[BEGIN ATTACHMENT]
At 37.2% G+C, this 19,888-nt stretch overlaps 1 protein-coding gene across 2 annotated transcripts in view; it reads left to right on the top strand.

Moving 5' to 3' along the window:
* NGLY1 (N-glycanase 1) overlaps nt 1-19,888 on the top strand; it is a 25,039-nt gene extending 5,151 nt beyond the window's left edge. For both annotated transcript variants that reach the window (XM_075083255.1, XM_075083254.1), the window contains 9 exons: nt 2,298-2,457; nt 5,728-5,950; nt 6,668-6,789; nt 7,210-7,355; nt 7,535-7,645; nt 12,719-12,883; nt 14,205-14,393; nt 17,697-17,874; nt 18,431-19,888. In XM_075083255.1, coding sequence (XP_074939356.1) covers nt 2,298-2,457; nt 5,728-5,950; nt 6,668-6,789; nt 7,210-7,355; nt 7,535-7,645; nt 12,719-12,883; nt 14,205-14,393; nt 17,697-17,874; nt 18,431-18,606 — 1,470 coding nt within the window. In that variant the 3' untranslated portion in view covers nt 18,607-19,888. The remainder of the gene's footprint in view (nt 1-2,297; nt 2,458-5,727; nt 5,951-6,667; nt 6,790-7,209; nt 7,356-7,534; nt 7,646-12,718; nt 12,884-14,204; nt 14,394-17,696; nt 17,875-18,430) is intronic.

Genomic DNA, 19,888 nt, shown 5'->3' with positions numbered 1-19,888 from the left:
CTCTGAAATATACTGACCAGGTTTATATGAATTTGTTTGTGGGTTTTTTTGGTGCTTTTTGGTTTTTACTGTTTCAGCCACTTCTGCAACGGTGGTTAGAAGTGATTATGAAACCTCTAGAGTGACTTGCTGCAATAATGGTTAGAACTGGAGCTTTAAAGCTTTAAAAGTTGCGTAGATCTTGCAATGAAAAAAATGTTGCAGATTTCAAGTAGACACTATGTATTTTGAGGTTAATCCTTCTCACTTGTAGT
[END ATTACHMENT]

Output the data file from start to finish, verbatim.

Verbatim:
At 37.2% G+C, this 19,888-nt stretch overlaps 1 protein-coding gene across 2 annotated transcripts in view; it reads left to right on the top strand.

Moving 5' to 3' along the window:
* NGLY1 (N-glycanase 1) overlaps nt 1-19,888 on the top strand; it is a 25,039-nt gene extending 5,151 nt beyond the window's left edge. For both annotated transcript variants that reach the window (XM_075083255.1, XM_075083254.1), the window contains 9 exons: nt 2,298-2,457; nt 5,728-5,950; nt 6,668-6,789; nt 7,210-7,355; nt 7,535-7,645; nt 12,719-12,883; nt 14,205-14,393; nt 17,697-17,874; nt 18,431-19,888. In XM_075083255.1, coding sequence (XP_074939356.1) covers nt 2,298-2,457; nt 5,728-5,950; nt 6,668-6,789; nt 7,210-7,355; nt 7,535-7,645; nt 12,719-12,883; nt 14,205-14,393; nt 17,697-17,874; nt 18,431-18,606 — 1,470 coding nt within the window. In that variant the 3' untranslated portion in view covers nt 18,607-19,888. The remainder of the gene's footprint in view (nt 1-2,297; nt 2,458-5,727; nt 5,951-6,667; nt 6,790-7,209; nt 7,356-7,534; nt 7,646-12,718; nt 12,884-14,204; nt 14,394-17,696; nt 17,875-18,430) is intronic.

Genomic DNA, 19,888 nt, shown 5'->3' with positions numbered 1-19,888 from the left:
CTCTGAAATATACTGACCAGGTTTATATGAATTTGTTTGTGGGTTTTTTTGGTGCTTTTTGGTTTTTACTGTTTCAGCCACTTCTGCAACGGTGGTTAGAAGTGATTATGAAACCTCTAGAGTGACTTGCTGCAATAATGGTTAGAACTGGAGCTTTAAAGCTTTAAAAGTTGCGTAGATCTTGCAATGAAAAAAATGTTGCAGATTTCAAGTAGACACTATGTATTTTGAGGTTAATCCTTCTCACTTGTAGT